April 15, 2020
Newark’s water is in crisis. In 2019, lead levels in Newark's water reached 57 parts per billion (ppb), four times the legal threshold. According to the Centers for Disease Control, any level of lead present in water is considered to be unsafe, though the federal government mandates that action must be taken if the presence is more than 15 ppb.
The Newark Water Coalition is working to lessen the impact of the crisis. The Coalition uses a three-fold approach to assist Newark residents. First, the Newark Water Coalition offers residents testing to determine whether there is lead present in the home’s water system. For residents who do not have access to usable or drinkable water, the Newark Water Coalition provides filters and bottled water. Last, the organization teaches citizens the facts about the crisis and how to advocate for themselves.
While based at St. Lucy’s Church in the summer of 2019, the Newark Water Coalition was able to serve 400 different families through water and filter distribution over a weekly basis. After branching out to a second location in the East Ward of Newark, the team was able to service an additional 75 to 100 families per week.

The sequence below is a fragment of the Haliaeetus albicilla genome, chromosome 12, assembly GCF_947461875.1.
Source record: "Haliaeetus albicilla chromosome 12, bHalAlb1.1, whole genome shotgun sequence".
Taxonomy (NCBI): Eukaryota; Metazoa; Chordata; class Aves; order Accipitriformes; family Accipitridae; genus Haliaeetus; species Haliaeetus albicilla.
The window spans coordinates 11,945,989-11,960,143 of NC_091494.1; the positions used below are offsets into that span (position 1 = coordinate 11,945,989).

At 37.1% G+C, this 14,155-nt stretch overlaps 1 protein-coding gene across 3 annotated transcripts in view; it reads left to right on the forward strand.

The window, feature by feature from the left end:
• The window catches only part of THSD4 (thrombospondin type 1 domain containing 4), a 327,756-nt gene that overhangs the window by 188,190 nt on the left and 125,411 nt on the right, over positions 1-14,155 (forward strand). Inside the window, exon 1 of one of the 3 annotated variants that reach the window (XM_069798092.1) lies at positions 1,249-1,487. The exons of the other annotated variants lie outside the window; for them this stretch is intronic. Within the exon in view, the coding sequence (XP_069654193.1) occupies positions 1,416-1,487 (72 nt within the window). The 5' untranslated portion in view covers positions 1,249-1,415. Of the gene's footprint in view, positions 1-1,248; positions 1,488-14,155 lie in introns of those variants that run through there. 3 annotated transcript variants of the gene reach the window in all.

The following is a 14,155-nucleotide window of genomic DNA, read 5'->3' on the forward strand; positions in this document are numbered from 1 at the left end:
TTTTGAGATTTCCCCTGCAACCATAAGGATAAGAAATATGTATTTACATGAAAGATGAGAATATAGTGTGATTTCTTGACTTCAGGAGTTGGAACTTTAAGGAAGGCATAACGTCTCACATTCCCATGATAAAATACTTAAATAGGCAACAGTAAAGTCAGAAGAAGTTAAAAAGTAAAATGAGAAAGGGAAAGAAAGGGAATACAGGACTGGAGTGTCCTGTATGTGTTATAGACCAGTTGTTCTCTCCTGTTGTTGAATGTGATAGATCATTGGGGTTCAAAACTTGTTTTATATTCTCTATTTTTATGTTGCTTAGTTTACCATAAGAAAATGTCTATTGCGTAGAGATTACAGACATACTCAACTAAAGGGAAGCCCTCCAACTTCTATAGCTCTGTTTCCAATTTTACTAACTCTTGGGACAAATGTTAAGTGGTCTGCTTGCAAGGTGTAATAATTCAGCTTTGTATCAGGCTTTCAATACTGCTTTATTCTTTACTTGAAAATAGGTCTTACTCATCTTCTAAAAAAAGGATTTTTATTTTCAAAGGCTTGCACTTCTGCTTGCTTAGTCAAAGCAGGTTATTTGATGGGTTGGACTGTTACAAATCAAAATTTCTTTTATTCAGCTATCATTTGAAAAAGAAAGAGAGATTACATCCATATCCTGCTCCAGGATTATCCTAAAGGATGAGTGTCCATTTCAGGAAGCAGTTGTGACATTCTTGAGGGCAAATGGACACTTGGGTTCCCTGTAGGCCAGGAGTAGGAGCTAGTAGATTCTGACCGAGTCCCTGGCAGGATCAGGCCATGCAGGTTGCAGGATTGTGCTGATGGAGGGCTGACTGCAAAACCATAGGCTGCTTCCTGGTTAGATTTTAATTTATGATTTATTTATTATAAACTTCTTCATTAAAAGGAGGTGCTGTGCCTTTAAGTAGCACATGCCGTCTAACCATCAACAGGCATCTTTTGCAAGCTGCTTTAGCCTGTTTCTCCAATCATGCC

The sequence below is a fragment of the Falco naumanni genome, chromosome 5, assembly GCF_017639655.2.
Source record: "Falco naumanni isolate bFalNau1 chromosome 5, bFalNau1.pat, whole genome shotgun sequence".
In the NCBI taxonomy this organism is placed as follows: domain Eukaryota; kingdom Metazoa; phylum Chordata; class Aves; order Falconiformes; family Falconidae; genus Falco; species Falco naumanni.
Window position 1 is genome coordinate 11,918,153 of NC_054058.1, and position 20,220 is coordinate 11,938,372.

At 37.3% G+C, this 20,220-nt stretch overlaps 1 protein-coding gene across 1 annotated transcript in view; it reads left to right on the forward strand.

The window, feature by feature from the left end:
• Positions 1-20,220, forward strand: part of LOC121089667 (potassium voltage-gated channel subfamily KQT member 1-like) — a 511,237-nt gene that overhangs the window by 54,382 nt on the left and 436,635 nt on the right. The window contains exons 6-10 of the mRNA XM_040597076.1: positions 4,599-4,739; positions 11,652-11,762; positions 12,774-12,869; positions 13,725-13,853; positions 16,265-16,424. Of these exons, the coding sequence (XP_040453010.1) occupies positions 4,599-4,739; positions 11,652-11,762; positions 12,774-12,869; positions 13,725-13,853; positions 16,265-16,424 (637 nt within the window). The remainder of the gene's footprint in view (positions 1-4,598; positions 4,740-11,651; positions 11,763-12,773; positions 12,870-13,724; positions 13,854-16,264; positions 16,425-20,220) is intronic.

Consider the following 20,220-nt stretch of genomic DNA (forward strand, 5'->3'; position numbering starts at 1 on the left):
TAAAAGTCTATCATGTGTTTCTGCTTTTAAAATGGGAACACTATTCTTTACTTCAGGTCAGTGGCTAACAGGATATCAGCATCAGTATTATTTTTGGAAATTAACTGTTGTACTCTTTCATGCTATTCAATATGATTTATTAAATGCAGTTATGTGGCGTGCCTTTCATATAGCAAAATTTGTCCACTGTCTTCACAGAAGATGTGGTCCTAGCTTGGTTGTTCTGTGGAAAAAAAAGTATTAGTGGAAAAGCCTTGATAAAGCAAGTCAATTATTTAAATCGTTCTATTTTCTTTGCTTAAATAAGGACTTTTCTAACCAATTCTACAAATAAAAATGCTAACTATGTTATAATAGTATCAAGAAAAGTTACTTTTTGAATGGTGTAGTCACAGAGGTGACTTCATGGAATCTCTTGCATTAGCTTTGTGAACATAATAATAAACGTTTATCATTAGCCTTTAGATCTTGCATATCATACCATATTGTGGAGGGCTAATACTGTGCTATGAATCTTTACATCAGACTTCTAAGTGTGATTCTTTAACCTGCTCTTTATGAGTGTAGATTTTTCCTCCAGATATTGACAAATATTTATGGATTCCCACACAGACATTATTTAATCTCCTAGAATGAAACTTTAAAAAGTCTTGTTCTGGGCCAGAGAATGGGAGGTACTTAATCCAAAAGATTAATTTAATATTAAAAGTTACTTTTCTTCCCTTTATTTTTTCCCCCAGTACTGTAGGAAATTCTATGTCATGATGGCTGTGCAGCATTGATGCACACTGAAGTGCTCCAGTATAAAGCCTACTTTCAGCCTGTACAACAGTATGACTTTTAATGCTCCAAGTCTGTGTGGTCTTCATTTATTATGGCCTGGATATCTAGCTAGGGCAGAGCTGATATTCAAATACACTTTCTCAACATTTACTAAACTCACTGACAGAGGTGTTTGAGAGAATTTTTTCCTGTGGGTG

Watch Newark Water Coalition co-founders Anthony Diaz and Sabre Bee discuss the history of the water crisis in Newark and how the organization is working to rectify the problem.
“Superman is not coming to save us. We do not have the privilege of not talking about this and not being loud about this,” says Bee.
Anthony Diaz was born and raised in Newark, NJ. He has been an activist fighting against gentrification and police brutality in the city of Newark. He ran for City Council in 2018. After the election, he co-founded the Newark Water Coalition.
Sabre Bee is a Newark native and a vegan nutritionist. As a health advocate, she works on campaigns that promote wellness and community action.
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